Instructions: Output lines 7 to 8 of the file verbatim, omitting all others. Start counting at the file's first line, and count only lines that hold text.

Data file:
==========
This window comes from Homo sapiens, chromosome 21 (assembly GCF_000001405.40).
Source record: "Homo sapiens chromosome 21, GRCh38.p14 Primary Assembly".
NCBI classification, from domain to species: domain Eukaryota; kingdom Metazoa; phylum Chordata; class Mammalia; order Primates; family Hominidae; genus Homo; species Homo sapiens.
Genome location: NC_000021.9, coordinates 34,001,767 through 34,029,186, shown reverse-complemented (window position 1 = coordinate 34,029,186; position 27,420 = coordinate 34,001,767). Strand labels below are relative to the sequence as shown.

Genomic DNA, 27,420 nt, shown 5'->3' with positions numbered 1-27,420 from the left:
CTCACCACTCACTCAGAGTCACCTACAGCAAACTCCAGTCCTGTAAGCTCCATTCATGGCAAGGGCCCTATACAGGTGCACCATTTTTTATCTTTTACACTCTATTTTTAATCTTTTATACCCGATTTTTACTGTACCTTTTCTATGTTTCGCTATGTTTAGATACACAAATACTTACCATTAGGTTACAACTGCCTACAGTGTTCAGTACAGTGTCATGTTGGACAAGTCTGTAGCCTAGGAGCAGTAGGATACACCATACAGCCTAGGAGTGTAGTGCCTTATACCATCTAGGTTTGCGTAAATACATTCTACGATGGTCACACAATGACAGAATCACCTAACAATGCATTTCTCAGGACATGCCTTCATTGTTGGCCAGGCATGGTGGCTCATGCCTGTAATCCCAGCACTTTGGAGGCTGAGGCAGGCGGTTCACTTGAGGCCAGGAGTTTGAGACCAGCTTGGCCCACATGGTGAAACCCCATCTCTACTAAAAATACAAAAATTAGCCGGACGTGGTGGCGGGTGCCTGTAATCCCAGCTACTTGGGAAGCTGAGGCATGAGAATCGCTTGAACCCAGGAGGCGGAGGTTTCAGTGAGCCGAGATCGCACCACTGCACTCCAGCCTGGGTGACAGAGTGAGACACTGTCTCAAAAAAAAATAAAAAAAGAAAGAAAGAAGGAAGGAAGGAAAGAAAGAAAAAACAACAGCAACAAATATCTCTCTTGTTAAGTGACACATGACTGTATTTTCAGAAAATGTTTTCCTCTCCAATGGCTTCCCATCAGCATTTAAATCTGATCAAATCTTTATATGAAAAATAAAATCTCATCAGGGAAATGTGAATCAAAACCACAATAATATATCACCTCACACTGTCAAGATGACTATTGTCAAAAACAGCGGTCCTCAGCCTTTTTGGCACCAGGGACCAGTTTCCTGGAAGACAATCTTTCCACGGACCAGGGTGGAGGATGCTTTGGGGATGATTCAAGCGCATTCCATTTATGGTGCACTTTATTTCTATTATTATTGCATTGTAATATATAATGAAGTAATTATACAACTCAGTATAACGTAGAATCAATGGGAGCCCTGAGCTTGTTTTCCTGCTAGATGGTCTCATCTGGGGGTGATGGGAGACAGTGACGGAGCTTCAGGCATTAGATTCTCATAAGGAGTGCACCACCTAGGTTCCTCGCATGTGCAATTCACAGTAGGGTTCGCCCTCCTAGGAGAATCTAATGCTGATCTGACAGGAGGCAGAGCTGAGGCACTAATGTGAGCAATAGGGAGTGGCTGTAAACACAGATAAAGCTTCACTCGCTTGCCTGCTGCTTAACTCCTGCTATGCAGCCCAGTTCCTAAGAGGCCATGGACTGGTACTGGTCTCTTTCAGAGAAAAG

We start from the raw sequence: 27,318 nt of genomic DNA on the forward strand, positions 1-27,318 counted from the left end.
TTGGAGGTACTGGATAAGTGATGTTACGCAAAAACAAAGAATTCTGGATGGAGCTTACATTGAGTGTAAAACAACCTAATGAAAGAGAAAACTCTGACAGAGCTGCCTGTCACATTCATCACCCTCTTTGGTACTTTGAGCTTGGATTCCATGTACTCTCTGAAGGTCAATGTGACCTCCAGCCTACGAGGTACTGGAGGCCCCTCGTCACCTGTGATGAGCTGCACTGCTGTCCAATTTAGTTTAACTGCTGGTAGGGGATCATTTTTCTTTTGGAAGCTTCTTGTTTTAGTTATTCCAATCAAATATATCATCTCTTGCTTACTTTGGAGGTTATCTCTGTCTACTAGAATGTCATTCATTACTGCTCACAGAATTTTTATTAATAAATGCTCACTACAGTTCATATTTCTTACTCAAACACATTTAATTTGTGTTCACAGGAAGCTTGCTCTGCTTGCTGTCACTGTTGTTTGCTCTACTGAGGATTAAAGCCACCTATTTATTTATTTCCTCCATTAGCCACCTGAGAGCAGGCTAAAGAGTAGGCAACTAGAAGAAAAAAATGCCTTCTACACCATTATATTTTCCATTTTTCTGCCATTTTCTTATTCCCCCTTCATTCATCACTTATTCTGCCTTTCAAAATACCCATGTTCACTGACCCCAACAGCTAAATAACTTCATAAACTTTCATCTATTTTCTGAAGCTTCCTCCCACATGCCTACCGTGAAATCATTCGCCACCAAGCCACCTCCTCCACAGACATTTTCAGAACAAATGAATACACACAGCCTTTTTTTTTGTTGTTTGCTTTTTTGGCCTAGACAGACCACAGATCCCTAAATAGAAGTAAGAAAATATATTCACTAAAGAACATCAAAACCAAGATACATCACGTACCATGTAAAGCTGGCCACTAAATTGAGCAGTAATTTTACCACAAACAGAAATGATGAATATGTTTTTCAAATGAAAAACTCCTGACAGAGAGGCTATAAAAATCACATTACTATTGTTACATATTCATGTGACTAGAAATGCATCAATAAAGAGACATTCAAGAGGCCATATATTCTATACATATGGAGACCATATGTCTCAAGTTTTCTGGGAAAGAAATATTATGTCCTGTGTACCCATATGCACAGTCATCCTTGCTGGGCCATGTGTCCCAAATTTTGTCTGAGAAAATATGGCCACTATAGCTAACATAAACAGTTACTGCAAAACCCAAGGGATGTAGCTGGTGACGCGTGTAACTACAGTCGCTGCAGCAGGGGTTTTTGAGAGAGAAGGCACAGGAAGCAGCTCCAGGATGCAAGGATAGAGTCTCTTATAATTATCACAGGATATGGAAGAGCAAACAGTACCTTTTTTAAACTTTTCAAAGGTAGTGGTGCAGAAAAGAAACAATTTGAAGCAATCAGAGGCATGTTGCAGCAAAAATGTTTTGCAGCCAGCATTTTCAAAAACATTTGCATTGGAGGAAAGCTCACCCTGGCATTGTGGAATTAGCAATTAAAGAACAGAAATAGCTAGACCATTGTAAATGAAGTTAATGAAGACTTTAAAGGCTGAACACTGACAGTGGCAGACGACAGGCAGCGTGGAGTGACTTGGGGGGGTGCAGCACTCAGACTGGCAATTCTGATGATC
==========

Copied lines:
We start from the raw sequence: 27,318 nt of genomic DNA on the forward strand, positions 1-27,318 counted from the left end.
TTGGAGGTACTGGATAAGTGATGTTACGCAAAAACAAAGAATTCTGGATGGAGCTTACATTGAGTGTAAAACAACCTAATGAAAGAGAAAACTCTGACAGAGCTGCCTGTCACATTCATCACCCTCTTTGGTACTTTGAGCTTGGATTCCATGTACTCTCTGAAGGTCAATGTGACCTCCAGCCTACGAGGTACTGGAGGCCCCTCGTCACCTGTGATGAGCTGCACTGCTGTCCAATTTAGTTTAACTGCTGGTAGGGGATCATTTTTCTTTTGGAAGCTTCTTGTTTTAGTTATTCCAATCAAATATATCATCTCTTGCTTACTTTGGAGGTTATCTCTGTCTACTAGAATGTCATTCATTACTGCTCACAGAATTTTTATTAATAAATGCTCACTACAGTTCATATTTCTTACTCAAACACATTTAATTTGTGTTCACAGGAAGCTTGCTCTGCTTGCTGTCACTGTTGTTTGCTCTACTGAGGATTAAAGCCACCTATTTATTTATTTCCTCCATTAGCCACCTGAGAGCAGGCTAAAGAGTAGGCAACTAGAAGAAAAAAATGCCTTCTACACCATTATATTTTCCATTTTTCTGCCATTTTCTTATTCCCCCTTCATTCATCACTTATTCTGCCTTTCAAAATACCCATGTTCACTGACCCCAACAGCTAAATAACTTCATAAACTTTCATCTATTTTCTGAAGCTTCCTCCCACATGCCTACCGTGAAATCATTCGCCACCAAGCCACCTCCTCCACAGACATTTTCAGAACAAATGAATACACACAGCCTTTTTTTTTGTTGTTTGCTTTTTTGGCCTAGACAGACCACAGATCCCTAAATAGAAGTAAGAAAATATATTCACTAAAGAACATCAAAACCAAGATACATCACGTACCATGTAAAGCTGGCCACTAAATTGAGCAGTAATTTTACCACAAACAGAAATGATGAATATGTTTTTCAAATGAAAAACTCCTGACAGAGAGGCTATAAAAATCACATTACTATTGTTACATATTCATGTGACTAGAAATGCATCAATAAAGAGACATTCAAGAGGCCATATATTCTATACATATGGAGACCATATGTCTCAAGTTTTCTGGGAAAGAAATATTATGTCCTGTGTACCCATATGCACAGTCATCCTTGCTGGGCCATGTGTCCCAAATTTTGTCTGAGAAAATATGGCCACTATAGCTAACATAAACAGTTACTGCAAAACCCAAGGGATGTAGCTGGTGACGCGTGTAACTACAGTCGCTGCAGCAGGGGTTTTTGAGAGAGAAGGCACAGGAAGCAGCTCCAGGATGCAAGGATAGAGTCTCTTATAATTATCACAGGATATGGAAGAGCAAACAGTACCTTTTTTAAACTTTTCAAAGGTAGTGGTGCAGAAAAGAAACAATTTGAAGCAATCAGAGGCATGTTGCAGCAAAAATGTTTTGCAGCCAGCATTTTCAAAAACATTTGCATTGGAGGAAAGCTCACCCTGGCATTGTGGAATTAGCAATTAAAGAACAGAAATAGCTAGACCATTGTAAATGAAGTTAATGAAGACTTTAAAGGCTGAACACTGACAGTGGCAGACGACAGGCAGCGTGGAGTGACTTGGGGGGGTGCAGCACTCAGACTGGCAATTCTGATGATC